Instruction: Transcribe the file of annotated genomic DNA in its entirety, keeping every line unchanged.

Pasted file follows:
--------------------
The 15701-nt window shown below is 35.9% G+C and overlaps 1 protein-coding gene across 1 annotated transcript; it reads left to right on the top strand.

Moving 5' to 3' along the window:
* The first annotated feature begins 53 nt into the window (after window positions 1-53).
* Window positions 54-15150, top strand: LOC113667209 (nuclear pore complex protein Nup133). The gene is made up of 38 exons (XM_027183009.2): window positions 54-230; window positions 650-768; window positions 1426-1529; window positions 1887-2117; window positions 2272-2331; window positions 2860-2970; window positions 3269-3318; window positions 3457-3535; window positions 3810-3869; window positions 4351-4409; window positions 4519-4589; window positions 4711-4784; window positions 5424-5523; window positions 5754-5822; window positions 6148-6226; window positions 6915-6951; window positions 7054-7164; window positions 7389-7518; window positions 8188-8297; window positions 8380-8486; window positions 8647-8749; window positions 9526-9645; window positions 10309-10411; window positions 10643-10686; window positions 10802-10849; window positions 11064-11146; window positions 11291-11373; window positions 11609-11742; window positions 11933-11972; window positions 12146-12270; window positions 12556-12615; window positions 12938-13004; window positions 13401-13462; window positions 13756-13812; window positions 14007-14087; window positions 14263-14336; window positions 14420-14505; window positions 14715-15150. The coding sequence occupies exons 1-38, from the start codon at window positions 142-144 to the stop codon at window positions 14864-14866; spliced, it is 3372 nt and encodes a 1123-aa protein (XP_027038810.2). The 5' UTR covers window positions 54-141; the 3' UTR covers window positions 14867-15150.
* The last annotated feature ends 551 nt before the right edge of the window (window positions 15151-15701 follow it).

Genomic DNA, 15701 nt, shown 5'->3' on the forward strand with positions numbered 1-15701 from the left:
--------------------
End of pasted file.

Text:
The 15701-nt window shown below is 35.9% G+C and overlaps 1 protein-coding gene across 1 annotated transcript; it reads left to right on the top strand.

Moving 5' to 3' along the window:
* The first annotated feature begins 53 nt into the window (after window positions 1-53).
* Window positions 54-15150, top strand: LOC113667209 (nuclear pore complex protein Nup133). The gene is made up of 38 exons (XM_027183009.2): window positions 54-230; window positions 650-768; window positions 1426-1529; window positions 1887-2117; window positions 2272-2331; window positions 2860-2970; window positions 3269-3318; window positions 3457-3535; window positions 3810-3869; window positions 4351-4409; window positions 4519-4589; window positions 4711-4784; window positions 5424-5523; window positions 5754-5822; window positions 6148-6226; window positions 6915-6951; window positions 7054-7164; window positions 7389-7518; window positions 8188-8297; window positions 8380-8486; window positions 8647-8749; window positions 9526-9645; window positions 10309-10411; window positions 10643-10686; window positions 10802-10849; window positions 11064-11146; window positions 11291-11373; window positions 11609-11742; window positions 11933-11972; window positions 12146-12270; window positions 12556-12615; window positions 12938-13004; window positions 13401-13462; window positions 13756-13812; window positions 14007-14087; window positions 14263-14336; window positions 14420-14505; window positions 14715-15150. The coding sequence occupies exons 1-38, from the start codon at window positions 142-144 to the stop codon at window positions 14864-14866; spliced, it is 3372 nt and encodes a 1123-aa protein (XP_027038810.2). The 5' UTR covers window positions 54-141; the 3' UTR covers window positions 14867-15150.
* The last annotated feature ends 551 nt before the right edge of the window (window positions 15151-15701 follow it).

Genomic DNA, 15701 nt, shown 5'->3' on the forward strand with positions numbered 1-15701 from the left: